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  • The Nimbus team is now preparing to deliver and participate in a multi-client network.
  • Though running eth2 on mobile devices increases accessibility, it comes with risks related to bandwidth usage and battery life.

One of the top Ethereum 2.0 clients, Nimbus, is working on the first Ethereum 2.0 testnet on a mobile device as Phase 0 moves through its testing period. Mamy Ratsimbazafy, Nimbus network engineer, tweeted:

The #ethnimbus team is currently meeting in Brussels, playing with the first mobile #Eth2 testnet.

In 2018, Nimbus was founded by Status Network. It is building an Eth2 client and opened a Nimbus-to-Nimbus testnet in March 2019. In January 2020, it was given a grant of $650,000 by the Ethereum Foundation to continue its Eth2 work. Ratsimbazafy told The Block that since the beginning of testing, developers have discovered multiple bugs in the system and are working to fix them. He added that to uncover additional deficiencies, the team needs to implement fuzzing. Fuzzing is a testing method that sends random inputs into the network to trigger corner cases. 

Although up until now, the testing has been focusing on Eth2 specifications, a fully-featured client has to ensure that other elements such as peer discovery and handling, monitoring, performance, automation are intact too. Ratsimbazafy further added:

The team’s priorities for 2020 are to deliver and participate in a multiclient testnet with both desktop and mobile nodes, to audit and secure the client, to start implementing phase 1 and phase 2 of Ethereum 2.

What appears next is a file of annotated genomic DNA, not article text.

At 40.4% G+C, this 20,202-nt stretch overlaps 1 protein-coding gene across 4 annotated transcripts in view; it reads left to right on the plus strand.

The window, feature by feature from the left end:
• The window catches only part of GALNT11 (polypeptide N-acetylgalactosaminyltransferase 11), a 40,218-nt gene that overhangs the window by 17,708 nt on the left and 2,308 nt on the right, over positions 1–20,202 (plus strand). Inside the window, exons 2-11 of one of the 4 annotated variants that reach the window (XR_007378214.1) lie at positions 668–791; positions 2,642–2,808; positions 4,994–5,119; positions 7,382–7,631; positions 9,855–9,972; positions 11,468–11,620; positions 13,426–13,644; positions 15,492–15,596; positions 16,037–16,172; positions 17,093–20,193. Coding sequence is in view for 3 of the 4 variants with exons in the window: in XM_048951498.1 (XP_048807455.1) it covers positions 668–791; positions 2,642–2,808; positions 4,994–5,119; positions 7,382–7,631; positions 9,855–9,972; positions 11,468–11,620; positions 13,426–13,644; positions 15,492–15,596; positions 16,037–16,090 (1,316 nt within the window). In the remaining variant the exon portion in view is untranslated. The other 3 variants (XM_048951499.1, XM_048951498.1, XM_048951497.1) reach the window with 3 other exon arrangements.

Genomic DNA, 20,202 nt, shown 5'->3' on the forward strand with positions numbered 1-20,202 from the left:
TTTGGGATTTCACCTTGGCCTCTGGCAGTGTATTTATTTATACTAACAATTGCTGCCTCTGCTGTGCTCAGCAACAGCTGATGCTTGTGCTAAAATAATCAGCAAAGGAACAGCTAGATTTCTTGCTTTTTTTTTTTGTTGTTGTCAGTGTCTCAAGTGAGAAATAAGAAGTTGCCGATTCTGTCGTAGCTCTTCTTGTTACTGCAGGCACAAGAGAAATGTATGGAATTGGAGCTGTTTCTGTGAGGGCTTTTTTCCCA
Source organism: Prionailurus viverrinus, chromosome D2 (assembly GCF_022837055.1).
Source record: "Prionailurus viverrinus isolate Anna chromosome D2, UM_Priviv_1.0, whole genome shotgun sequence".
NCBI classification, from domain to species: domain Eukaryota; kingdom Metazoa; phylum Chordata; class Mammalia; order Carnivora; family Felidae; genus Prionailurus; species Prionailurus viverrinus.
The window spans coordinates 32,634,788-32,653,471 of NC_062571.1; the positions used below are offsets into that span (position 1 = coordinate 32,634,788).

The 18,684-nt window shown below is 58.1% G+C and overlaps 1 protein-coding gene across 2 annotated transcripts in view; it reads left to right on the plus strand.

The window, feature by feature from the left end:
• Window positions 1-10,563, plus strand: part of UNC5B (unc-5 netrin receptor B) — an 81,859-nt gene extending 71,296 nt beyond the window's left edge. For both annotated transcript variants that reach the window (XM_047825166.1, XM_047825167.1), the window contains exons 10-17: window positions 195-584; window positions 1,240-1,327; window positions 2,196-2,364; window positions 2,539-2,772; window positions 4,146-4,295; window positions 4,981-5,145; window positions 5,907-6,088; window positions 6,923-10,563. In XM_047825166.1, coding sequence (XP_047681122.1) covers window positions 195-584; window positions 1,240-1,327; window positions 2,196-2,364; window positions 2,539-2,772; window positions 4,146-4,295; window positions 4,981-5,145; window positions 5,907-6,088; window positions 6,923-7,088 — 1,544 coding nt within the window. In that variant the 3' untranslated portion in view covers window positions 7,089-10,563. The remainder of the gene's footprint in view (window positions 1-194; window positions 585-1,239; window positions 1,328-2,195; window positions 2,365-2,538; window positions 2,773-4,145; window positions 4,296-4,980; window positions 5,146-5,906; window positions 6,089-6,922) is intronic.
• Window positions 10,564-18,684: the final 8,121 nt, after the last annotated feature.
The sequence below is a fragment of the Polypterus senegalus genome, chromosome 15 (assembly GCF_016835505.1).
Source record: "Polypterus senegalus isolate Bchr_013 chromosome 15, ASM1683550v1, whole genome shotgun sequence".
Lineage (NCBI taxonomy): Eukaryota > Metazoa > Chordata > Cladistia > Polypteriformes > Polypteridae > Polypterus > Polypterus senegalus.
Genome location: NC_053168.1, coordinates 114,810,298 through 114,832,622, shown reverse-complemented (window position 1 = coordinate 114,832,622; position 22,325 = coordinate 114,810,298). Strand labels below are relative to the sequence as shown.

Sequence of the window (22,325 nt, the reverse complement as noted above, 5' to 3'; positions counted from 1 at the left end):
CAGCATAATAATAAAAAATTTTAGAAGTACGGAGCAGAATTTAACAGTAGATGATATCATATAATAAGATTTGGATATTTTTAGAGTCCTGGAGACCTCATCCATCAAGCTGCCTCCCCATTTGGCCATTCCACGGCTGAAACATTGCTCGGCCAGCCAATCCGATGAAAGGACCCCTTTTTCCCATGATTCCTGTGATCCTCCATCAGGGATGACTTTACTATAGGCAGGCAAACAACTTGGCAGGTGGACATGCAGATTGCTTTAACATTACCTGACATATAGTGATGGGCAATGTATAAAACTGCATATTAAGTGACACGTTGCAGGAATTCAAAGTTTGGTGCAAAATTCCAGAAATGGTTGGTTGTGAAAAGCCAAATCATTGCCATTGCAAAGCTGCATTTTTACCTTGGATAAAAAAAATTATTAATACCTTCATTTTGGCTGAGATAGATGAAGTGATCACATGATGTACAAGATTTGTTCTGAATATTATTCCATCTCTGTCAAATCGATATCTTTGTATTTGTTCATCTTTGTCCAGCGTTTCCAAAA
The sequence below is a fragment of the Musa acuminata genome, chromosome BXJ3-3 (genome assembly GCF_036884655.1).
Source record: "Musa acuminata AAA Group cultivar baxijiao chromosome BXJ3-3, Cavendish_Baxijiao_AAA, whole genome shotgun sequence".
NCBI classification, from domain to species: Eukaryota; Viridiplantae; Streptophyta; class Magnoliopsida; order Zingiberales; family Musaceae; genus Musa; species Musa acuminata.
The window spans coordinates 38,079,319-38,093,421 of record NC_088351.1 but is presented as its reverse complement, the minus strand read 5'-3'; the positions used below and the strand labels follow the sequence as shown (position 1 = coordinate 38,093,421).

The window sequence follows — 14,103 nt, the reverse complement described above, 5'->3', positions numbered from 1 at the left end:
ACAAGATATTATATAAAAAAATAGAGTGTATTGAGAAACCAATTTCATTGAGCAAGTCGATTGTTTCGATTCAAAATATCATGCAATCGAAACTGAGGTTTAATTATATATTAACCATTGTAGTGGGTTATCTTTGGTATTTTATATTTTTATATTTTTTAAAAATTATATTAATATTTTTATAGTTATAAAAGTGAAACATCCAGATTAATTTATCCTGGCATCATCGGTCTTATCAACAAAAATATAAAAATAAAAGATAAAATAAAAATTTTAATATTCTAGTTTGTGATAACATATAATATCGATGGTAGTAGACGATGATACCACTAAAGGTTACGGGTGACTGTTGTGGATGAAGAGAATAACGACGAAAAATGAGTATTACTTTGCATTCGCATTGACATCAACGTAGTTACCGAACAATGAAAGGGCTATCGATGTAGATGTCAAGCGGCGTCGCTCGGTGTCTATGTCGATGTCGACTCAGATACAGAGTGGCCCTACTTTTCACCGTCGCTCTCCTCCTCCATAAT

As the majority of internet users are migrating from desktops to mobile devices, the team hopes to ensure that Eth2 is built with mobile constraints from the get-go, clarified Ratsimbazafy. The network engineer said:

If we want to reach those communities, blockchain needs to be mobile. This is even more important as often there is distrust in the centralized services and actors in those parts of the world.

Though running the client in a mobile-friendly environment offers convenience and better accessibility, it comes with several risks. These risks include data consumption, battery drain, and dealing with ephemeral presence. Developers are currently working to resolve these problems. Speaking for the team, Ratsimbazafy concluded:

As [Phase 0] deployment approaches, we will increase our automated testing to cover a large range of mobile devices. However, we won’t be able to test all the thousands of phone models that exist.